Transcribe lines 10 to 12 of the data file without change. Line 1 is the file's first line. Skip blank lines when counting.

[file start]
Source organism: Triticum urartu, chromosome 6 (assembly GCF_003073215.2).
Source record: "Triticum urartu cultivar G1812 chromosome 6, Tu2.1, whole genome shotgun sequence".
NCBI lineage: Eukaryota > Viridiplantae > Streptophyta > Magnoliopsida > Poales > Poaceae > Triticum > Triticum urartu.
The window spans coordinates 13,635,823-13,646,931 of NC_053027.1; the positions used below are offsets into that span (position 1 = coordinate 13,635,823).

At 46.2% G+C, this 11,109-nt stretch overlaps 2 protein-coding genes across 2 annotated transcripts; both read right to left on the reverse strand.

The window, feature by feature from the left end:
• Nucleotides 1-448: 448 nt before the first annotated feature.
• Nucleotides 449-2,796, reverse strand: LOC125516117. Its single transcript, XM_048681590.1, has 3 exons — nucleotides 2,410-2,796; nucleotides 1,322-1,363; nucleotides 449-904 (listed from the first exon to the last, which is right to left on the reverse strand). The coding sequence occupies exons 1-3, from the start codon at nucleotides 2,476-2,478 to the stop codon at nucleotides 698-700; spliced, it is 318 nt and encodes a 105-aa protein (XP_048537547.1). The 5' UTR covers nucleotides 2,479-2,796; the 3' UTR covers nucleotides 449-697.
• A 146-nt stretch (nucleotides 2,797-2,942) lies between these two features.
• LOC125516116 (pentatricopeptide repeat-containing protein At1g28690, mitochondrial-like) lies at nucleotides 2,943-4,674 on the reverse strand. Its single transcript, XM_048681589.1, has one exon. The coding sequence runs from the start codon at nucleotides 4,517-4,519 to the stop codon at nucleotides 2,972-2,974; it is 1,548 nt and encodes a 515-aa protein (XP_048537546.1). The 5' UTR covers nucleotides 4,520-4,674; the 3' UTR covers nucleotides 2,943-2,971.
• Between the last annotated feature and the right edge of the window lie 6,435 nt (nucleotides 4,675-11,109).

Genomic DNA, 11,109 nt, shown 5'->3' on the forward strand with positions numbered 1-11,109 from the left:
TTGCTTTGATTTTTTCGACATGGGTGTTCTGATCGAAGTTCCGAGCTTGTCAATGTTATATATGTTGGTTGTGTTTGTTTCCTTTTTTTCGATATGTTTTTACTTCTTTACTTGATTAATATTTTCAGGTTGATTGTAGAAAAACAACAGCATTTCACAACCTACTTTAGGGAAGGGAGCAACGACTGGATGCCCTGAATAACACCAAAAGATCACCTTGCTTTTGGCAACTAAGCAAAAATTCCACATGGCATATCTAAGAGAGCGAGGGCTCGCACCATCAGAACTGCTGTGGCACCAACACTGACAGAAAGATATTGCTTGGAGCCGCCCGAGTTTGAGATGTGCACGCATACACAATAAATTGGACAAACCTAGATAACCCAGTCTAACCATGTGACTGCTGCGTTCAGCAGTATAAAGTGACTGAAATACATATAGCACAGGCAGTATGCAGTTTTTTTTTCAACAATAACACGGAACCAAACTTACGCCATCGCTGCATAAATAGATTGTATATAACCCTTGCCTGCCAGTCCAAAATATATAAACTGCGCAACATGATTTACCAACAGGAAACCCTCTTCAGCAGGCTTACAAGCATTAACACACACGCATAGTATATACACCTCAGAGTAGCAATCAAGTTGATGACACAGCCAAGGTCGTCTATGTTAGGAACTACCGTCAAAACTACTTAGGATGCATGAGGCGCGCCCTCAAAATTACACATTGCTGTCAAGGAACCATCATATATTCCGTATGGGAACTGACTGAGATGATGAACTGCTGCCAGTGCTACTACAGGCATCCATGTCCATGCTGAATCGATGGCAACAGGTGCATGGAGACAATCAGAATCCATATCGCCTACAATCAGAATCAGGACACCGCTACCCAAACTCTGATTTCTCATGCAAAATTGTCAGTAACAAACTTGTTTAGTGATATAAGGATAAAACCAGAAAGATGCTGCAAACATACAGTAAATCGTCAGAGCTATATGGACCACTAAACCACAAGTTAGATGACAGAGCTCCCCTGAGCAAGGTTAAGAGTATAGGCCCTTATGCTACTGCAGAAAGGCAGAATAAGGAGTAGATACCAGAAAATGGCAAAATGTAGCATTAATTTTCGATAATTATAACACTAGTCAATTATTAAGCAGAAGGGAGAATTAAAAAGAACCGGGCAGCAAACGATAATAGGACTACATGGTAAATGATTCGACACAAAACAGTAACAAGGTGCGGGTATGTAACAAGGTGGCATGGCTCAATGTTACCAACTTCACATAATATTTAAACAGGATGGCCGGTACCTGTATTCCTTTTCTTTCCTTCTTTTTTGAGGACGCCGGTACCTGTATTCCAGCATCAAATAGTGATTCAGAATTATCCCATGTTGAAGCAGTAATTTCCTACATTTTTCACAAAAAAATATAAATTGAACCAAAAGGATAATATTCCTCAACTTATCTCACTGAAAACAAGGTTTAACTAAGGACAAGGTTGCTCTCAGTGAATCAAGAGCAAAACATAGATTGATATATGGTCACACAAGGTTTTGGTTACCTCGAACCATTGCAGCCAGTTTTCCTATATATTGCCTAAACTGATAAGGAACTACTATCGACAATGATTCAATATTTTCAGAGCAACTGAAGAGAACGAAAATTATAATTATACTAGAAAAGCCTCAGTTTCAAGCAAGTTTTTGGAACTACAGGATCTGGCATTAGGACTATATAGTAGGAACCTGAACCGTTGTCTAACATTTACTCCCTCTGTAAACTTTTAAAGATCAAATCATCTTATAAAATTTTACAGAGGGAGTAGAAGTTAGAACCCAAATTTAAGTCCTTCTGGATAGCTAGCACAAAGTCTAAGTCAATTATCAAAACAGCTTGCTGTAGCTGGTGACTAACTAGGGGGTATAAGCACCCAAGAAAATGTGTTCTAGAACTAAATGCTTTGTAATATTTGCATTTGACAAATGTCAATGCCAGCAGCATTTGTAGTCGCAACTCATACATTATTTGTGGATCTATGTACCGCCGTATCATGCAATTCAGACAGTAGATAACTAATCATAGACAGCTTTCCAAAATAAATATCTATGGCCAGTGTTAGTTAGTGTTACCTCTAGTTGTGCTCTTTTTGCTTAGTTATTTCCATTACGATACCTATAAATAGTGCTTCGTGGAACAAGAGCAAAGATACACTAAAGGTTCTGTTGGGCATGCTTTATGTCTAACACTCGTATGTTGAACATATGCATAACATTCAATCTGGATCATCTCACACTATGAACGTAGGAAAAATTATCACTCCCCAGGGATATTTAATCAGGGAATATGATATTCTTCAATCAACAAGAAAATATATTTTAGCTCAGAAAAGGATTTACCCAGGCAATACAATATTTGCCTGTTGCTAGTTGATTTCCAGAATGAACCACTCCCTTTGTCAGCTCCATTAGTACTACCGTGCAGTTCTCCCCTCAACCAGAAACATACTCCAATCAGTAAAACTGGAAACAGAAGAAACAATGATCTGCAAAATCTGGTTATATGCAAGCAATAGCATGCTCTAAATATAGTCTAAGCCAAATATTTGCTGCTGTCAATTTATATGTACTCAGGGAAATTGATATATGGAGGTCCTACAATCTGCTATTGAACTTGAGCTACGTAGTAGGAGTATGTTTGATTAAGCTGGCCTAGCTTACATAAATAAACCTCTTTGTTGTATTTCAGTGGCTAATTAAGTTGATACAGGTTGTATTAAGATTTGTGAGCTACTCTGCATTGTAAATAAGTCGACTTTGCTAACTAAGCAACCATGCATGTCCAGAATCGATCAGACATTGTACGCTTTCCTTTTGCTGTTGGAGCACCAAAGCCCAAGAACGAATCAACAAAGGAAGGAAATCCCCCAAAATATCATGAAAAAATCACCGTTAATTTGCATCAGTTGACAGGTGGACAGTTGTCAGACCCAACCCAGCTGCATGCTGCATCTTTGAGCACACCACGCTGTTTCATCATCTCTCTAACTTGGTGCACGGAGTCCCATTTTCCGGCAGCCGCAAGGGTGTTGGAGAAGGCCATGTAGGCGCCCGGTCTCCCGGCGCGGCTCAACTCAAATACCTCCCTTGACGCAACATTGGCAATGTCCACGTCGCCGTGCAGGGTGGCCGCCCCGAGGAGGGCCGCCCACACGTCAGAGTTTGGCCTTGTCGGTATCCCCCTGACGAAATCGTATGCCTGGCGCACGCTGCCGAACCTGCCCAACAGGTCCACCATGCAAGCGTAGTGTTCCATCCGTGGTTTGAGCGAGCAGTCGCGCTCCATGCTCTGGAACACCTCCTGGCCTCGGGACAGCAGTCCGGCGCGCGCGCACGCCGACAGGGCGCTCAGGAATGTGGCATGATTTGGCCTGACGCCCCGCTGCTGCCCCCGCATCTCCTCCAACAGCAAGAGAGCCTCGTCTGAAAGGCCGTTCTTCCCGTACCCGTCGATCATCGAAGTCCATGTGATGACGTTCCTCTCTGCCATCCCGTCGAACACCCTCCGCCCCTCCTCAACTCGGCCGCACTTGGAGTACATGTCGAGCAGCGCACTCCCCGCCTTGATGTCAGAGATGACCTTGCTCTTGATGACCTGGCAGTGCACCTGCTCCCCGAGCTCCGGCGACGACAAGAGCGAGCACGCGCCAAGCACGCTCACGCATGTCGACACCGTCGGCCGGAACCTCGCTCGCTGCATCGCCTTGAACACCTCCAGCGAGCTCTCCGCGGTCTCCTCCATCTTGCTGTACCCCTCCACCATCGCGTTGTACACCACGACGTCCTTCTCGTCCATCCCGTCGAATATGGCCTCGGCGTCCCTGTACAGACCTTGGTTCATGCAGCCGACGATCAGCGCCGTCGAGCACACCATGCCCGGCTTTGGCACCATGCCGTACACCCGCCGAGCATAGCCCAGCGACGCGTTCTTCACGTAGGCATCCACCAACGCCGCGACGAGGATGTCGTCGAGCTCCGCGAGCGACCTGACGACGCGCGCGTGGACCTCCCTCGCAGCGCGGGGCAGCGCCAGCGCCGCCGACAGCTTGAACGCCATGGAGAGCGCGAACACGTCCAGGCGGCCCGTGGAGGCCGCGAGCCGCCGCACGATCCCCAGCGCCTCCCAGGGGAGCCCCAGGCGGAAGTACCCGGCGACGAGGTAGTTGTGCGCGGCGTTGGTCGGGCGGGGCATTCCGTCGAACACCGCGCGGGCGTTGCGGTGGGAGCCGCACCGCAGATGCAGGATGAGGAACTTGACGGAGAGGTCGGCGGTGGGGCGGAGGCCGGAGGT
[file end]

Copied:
• LOC125516116 (pentatricopeptide repeat-containing protein At1g28690, mitochondrial-like) lies at nucleotides 2,943-4,674 on the reverse strand. Its single transcript, XM_048681589.1, has one exon. The coding sequence runs from the start codon at nucleotides 4,517-4,519 to the stop codon at nucleotides 2,972-2,974; it is 1,548 nt and encodes a 515-aa protein (XP_048537546.1). The 5' UTR covers nucleotides 4,520-4,674; the 3' UTR covers nucleotides 2,943-2,971.
• Between the last annotated feature and the right edge of the window lie 6,435 nt (nucleotides 4,675-11,109).

Genomic DNA, 11,109 nt, shown 5'->3' on the forward strand with positions numbered 1-11,109 from the left: